Can’t vote because you have to work? Check the laws in your state. Many states DO have laws that require employers to let you vote.

Can’t vote because you don’t have transportation? Lyft is currently offering rides free or at 50% off to anyone who needs to get to the polls. Uber is offering $10 off. Even many bike- and scooter-share companies are offering deals right now, and some cities (including Los Angeles, Houston, Dallas, and Tampa) are making public transit free on voting day. And, chances are, you have friends who also need to vote, so see if you can carpool.

Not sure what kind of ID, if any, you need to bring? Check the laws in your state.

Not sure where to vote? has an easy tool to help you find your nearest polling location.

Not sure if you’re even registered? has a tool for that, too.

Worried you don’t know enough to vote? will show you everything on your local ballot. Several organizations also have voting guides which will give you more in-depth information. Make sure you choose an organization you trust. I recommend starting with the website for your state’s ACLU or Planned Parenthood.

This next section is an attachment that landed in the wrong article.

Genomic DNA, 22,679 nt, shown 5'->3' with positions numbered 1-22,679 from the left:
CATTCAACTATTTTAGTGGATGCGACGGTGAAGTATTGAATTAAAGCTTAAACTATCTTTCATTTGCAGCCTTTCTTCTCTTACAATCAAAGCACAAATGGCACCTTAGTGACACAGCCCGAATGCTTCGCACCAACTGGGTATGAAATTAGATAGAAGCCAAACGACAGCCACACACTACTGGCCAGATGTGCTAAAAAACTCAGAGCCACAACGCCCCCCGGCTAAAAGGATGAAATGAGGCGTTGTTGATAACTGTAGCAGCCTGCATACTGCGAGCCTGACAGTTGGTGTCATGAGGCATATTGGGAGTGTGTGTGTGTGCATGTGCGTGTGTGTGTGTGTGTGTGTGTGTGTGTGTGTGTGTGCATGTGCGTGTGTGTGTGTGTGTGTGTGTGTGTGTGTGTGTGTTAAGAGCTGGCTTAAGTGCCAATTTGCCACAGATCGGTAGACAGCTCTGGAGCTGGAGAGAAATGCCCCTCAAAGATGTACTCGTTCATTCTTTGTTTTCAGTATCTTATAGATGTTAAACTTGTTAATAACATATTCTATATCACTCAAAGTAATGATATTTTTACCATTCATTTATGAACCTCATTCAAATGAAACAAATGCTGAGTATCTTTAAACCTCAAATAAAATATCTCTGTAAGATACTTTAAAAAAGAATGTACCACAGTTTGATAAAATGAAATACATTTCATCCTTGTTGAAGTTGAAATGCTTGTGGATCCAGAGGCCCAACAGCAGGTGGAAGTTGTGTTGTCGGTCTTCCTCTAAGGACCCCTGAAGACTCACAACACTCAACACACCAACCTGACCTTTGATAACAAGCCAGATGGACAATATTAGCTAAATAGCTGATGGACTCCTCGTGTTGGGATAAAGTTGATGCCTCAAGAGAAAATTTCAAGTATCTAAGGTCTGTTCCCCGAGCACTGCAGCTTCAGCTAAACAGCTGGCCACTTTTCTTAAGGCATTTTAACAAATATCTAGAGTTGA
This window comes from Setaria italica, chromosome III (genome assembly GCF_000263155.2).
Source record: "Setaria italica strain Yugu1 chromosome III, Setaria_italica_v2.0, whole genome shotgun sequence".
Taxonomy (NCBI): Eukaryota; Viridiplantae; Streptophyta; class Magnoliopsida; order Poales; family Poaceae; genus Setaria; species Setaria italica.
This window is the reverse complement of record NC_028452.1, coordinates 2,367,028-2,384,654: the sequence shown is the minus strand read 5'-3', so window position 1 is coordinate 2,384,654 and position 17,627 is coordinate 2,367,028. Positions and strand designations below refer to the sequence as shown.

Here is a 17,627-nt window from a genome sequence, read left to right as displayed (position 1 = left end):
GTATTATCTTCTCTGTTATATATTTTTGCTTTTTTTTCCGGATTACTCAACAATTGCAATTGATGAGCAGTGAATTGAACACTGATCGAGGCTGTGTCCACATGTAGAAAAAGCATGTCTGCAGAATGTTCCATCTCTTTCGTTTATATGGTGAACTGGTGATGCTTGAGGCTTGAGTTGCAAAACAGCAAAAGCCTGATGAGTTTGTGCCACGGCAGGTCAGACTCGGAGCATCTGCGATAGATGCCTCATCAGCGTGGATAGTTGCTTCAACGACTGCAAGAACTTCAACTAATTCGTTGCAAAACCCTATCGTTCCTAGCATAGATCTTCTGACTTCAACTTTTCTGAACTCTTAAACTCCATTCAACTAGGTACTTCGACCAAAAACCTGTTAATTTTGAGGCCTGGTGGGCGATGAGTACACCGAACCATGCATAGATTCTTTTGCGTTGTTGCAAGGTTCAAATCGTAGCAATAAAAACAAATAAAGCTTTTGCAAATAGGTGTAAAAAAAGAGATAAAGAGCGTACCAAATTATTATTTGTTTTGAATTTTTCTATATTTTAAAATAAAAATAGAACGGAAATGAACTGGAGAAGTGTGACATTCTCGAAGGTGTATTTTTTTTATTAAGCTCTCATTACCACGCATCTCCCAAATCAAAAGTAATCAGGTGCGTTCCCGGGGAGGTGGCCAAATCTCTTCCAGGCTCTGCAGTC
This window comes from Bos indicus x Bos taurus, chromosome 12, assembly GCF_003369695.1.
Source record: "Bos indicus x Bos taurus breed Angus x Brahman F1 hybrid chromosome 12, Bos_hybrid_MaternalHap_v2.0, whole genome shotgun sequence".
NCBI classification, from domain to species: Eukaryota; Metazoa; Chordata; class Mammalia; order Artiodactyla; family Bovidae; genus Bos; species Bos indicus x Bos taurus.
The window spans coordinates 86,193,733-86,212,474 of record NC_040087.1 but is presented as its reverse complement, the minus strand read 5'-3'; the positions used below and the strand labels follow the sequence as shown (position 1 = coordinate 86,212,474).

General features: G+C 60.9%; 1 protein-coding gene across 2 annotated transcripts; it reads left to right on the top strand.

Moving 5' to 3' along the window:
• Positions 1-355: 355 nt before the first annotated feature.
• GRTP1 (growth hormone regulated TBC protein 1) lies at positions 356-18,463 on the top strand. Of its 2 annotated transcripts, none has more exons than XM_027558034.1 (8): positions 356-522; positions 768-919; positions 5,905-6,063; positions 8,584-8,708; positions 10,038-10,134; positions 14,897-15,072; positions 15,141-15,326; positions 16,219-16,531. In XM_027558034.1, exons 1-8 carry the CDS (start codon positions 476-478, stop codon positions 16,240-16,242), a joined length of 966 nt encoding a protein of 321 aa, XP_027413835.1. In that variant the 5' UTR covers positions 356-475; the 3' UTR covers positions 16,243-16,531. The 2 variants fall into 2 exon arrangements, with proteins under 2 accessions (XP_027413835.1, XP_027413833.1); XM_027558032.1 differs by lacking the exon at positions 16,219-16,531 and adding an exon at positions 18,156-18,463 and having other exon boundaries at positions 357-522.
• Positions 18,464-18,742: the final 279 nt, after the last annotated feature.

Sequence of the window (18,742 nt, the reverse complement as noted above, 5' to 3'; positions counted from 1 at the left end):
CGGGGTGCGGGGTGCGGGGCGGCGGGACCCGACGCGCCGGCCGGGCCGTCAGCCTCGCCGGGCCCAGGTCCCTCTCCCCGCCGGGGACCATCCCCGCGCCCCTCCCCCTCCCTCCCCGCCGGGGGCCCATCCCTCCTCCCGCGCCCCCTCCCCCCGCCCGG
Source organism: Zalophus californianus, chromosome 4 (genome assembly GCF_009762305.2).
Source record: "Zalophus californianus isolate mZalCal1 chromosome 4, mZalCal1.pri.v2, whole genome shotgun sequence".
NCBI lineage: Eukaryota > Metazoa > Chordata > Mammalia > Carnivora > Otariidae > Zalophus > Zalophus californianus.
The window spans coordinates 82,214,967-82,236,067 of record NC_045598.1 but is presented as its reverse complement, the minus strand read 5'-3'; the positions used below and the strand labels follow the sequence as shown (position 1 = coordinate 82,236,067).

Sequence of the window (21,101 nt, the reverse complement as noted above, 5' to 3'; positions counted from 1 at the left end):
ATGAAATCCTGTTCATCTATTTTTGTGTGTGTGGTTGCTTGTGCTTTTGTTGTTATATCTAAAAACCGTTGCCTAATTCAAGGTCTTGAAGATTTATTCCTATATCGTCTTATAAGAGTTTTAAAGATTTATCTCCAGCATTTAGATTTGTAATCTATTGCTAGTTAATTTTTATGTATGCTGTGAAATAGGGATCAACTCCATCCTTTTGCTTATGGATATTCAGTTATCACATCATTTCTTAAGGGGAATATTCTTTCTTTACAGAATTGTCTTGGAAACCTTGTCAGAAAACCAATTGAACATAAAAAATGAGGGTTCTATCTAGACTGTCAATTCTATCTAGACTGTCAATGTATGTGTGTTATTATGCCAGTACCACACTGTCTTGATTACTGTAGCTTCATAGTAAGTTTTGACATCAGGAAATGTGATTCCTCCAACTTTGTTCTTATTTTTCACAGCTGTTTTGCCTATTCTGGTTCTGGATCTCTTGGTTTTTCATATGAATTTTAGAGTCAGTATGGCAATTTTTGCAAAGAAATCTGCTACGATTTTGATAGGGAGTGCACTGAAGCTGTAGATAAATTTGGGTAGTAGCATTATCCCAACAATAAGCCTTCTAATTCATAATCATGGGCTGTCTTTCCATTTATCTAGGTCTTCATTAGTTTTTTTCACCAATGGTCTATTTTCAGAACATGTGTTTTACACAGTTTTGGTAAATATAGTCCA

Don’t think there’s any point of voting in your Red State? Check out this horrifying map of how many people didn’t vote in the 2016 election. There are more registered Democrats than Republicans, but Republicans vote more. Yes, there’s a lot stacked against Democrats, but that doesn’t mean it’s impossible. Here are some examples of lifelong Republicans saying they voted Democrat.

Don’t like any of the candidates? My recommendation to you is to pick the least objectionable person you think can win. I would never tell you to vote against your conscience, but I do still think it’s important to make your choice with the understanding that it has consequences. Trump’s victory margin was smaller than total Stein votes in key swing states. As for write-ins, know that your write-in could be equivalent to a vote for the candidate you like least and be sure you’re comfortable with that before doing it.  


  • Voting day is Tuesday, November 6, 2018. Hours vary by location, but the day does not.
  • Do not take pictures of your ballot.
  • Do not campaign at the polling place.
  • Make sure you have proper ID, if needed.
  • If you’re voting electronically, double, even triple-check every vote before submitting, even if you have an option to vote straight ticket. There have been cases where this doesn’t work as expected. If you can’t find your party candidate, make sure to check the next page as there have also been glitches (at least in my state) that push the Democratic candidate after the massive list of independent candidates.
  • If you’re voting on paper, check every side of every page to avoid missing any votes.
  • And most importantly, offer to take your friends, family, or co-workers with you to vote if they weren’t already planning to go.  


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